How banks outsmart the market, making profits despite bad loans

CBN-Governor-Godwin-Emefiele.jpg                                                                           Emefiele, CBN governor

BUSINESS environment in Nigeria worsened in 2016 when the economy plunged into recession. So, for most of 2017, Nigeria struggled to exit the bad economic condition. “If the economy is doing very well, some of those businesses that are defaulting on their loan obligations will also be doing well. If the economy is not doing well, then those underlying businesses would also not be doing well, thereby finding it difficult to pay back their loans,” Managing Director of the Asset Management Corporation of Nigeria (AMCON), Mr. Ahmed Kuru said while giving a clear picture of the situation.

Incidentally, lenders needs to extend new loans for greater development and provision of faster stimulants for economic recovery, but most of them  got their fingers burnt as those who borrowed money from them could not pay back.

When a borrower stops paying back money borrowed, it is regarded by the lender as a Non-performing Loan (NPL). An NPL by definition is the sum of borrowed money of which a debtor has not been able to meet up in scheduled payments for at least 90 days, and is either in default or close to being in default. Once a loan is non-performing, the odds that it will be repaid in full are considered to be substantially lower, while the NPL ratio is the amount of NPLs over total loans, usually expressed as a percentage. Such loan in effect reduces current profits because the banks will account for expected losses known as impairment charges. These are basically money that is put aside by a bank in case its customers cannot make the required loan repayments, but which will leave a huge dent in a company’s profits.

Historically, bad loan kills banking business across the world, yet banks exist to give loans. For decades, the Nigerian banking industry has suffered so much under the yoke of NPLs.

Incidentally, they cannot stop lending because the business of banking is the business of taking money from those who have, and making it available at a cost, to those who don’t have, but need it for investment and other purposes.

However, when banks go out of this intermediation role to make money from other sources, it becomes a subject of argument whether the banks are being innovative or compromising professional ethics and standards.

The central bank is aware of this when it set a rule that says lenders with “NPL ratios above 10per cent shall not be allowed to pay dividend.”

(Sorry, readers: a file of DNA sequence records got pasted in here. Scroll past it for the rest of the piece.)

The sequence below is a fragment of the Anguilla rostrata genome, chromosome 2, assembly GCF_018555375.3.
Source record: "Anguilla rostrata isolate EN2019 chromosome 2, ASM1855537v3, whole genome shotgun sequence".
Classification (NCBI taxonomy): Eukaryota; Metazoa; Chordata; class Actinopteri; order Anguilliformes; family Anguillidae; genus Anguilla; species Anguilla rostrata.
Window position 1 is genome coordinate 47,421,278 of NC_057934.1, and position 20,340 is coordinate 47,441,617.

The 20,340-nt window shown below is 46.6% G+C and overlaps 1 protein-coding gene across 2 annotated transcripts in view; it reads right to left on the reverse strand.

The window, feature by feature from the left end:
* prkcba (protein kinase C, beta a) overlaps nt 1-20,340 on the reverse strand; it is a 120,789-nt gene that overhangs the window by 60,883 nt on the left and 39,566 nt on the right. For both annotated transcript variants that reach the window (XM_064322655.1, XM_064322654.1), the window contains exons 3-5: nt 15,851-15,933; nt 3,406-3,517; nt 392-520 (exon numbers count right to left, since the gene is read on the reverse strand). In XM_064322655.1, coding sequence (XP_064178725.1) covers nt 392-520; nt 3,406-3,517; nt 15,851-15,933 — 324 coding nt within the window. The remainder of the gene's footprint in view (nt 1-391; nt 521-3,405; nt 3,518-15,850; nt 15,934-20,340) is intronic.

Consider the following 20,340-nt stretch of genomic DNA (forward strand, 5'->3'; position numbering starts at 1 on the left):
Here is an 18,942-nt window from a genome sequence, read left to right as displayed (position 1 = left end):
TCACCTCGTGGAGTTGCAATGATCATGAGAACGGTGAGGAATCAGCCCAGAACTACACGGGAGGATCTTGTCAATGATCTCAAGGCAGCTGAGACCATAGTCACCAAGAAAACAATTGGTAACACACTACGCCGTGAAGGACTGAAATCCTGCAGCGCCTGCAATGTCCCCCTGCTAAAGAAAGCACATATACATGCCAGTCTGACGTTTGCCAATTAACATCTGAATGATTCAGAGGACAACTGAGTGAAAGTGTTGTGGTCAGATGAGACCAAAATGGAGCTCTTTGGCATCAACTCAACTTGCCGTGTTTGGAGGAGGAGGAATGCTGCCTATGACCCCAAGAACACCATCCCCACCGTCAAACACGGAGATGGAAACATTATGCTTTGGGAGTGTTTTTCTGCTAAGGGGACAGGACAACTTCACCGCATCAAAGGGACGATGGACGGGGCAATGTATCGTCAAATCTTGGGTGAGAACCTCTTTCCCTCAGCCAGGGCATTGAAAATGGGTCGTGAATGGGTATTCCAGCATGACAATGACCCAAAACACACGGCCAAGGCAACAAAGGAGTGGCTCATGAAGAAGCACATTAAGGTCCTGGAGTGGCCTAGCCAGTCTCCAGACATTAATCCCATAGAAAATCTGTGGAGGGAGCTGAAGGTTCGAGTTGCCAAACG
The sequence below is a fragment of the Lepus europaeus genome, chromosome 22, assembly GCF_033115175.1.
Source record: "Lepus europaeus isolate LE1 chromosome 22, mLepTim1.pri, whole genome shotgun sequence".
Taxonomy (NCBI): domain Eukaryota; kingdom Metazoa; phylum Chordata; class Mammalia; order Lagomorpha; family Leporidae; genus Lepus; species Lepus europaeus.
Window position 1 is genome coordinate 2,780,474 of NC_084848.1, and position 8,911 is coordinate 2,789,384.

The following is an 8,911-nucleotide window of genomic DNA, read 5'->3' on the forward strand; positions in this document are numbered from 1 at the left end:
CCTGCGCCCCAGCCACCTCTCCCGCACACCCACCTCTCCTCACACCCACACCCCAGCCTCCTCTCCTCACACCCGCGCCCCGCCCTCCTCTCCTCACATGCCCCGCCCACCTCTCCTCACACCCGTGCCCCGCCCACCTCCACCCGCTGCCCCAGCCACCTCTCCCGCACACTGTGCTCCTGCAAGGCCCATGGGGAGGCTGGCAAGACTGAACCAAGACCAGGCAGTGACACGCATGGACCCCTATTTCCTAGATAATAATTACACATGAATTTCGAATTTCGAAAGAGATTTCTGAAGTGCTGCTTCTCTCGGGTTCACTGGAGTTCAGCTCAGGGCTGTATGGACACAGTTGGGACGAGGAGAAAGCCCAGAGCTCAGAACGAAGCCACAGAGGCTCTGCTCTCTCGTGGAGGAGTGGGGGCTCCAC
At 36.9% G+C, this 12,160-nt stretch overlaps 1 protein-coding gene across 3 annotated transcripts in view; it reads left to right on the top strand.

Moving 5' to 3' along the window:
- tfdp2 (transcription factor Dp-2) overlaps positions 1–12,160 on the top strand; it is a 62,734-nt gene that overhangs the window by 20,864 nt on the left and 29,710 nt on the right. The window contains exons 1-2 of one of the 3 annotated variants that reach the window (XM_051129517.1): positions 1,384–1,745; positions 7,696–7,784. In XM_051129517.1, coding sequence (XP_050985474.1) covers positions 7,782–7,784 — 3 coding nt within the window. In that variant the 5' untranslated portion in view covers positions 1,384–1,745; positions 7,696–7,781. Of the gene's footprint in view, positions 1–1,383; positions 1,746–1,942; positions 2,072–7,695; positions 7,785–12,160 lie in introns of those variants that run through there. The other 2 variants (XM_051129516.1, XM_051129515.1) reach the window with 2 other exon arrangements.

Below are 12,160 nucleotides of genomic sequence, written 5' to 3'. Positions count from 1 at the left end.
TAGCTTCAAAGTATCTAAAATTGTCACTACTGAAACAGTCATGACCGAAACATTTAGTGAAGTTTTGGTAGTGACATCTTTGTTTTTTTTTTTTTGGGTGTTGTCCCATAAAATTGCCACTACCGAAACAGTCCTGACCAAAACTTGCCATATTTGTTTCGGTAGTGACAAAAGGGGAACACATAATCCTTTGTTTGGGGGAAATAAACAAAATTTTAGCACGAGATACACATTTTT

Apparently, the apex banking regulator is aware that it is a misnomer to have huge hole dug by NPLs in the books of a bank while the same lender claims to be recording jumbo profits and giving out dividends to shareholders.  This reality was captured by the Acting Chairman of the Economic and Financial Crimes Commission ( EFCC) Ibrahim Magu during a session with the Association of Chief Compliance Officers of Banks in Nigeria, May 2018.

His words:“We must work together to save this country. Most of the banks are sitting on the water. In fact, some of these banks are almost collapsing.”

So, it is interesting to have a good number of banks with huge NPLs declaring impressive profits in 2017 and first quarter of 2018.

Some stakeholders see this as innovative, arguing that thinking outside the box in this case is when a lender discovers other possible ways of delivering value to shareholders in periods when traditional methods fail. Others argue that these banks are cutting corners, and violating credit management and professional banking rules. This view is supported by Kuru when he explained that at the point when some transactions that resulted in bad loans were entered into, some of the banks did financial engineering. “They raised the interest payable and instead of the obligor paying N4billion, it becomes N7billion.  So there are some loans that are unrecoverable.”

To this end, “There must be due diligence, even in this practice of private banking. There must be accountability; there must be transparency in our transactions. You don’t have to wait until anything goes awry before you begin to find a solution to it,” Magu on his part warns.